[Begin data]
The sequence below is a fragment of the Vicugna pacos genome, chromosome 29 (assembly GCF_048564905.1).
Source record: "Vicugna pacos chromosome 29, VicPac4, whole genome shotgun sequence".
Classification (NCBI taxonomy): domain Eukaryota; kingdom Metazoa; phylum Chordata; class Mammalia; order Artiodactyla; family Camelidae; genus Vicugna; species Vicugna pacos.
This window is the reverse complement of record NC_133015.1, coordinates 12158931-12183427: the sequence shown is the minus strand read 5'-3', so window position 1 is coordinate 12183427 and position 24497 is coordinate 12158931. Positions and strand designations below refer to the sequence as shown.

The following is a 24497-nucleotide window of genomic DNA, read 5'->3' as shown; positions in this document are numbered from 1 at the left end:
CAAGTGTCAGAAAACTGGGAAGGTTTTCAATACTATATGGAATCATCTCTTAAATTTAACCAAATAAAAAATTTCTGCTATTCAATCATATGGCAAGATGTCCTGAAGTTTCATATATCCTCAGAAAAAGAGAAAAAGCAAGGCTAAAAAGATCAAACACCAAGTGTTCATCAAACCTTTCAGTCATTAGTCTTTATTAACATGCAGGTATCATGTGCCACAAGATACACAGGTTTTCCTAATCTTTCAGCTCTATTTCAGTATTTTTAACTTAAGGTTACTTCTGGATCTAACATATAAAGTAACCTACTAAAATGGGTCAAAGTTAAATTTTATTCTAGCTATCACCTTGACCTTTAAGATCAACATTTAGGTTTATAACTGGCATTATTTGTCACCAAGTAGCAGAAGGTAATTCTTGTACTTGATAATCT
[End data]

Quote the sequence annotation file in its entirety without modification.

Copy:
The sequence below is a fragment of the Vicugna pacos genome, chromosome 29 (assembly GCF_048564905.1).
Source record: "Vicugna pacos chromosome 29, VicPac4, whole genome shotgun sequence".
Classification (NCBI taxonomy): domain Eukaryota; kingdom Metazoa; phylum Chordata; class Mammalia; order Artiodactyla; family Camelidae; genus Vicugna; species Vicugna pacos.
This window is the reverse complement of record NC_133015.1, coordinates 12158931-12183427: the sequence shown is the minus strand read 5'-3', so window position 1 is coordinate 12183427 and position 24497 is coordinate 12158931. Positions and strand designations below refer to the sequence as shown.

The following is a 24497-nucleotide window of genomic DNA, read 5'->3' as shown; positions in this document are numbered from 1 at the left end:
CAAGTGTCAGAAAACTGGGAAGGTTTTCAATACTATATGGAATCATCTCTTAAATTTAACCAAATAAAAAATTTCTGCTATTCAATCATATGGCAAGATGTCCTGAAGTTTCATATATCCTCAGAAAAAGAGAAAAAGCAAGGCTAAAAAGATCAAACACCAAGTGTTCATCAAACCTTTCAGTCATTAGTCTTTATTAACATGCAGGTATCATGTGCCACAAGATACACAGGTTTTCCTAATCTTTCAGCTCTATTTCAGTATTTTTAACTTAAGGTTACTTCTGGATCTAACATATAAAGTAACCTACTAAAATGGGTCAAAGTTAAATTTTATTCTAGCTATCACCTTGACCTTTAAGATCAACATTTAGGTTTATAACTGGCATTATTTGTCACCAAGTAGCAGAAGGTAATTCTTGTACTTGATAATCT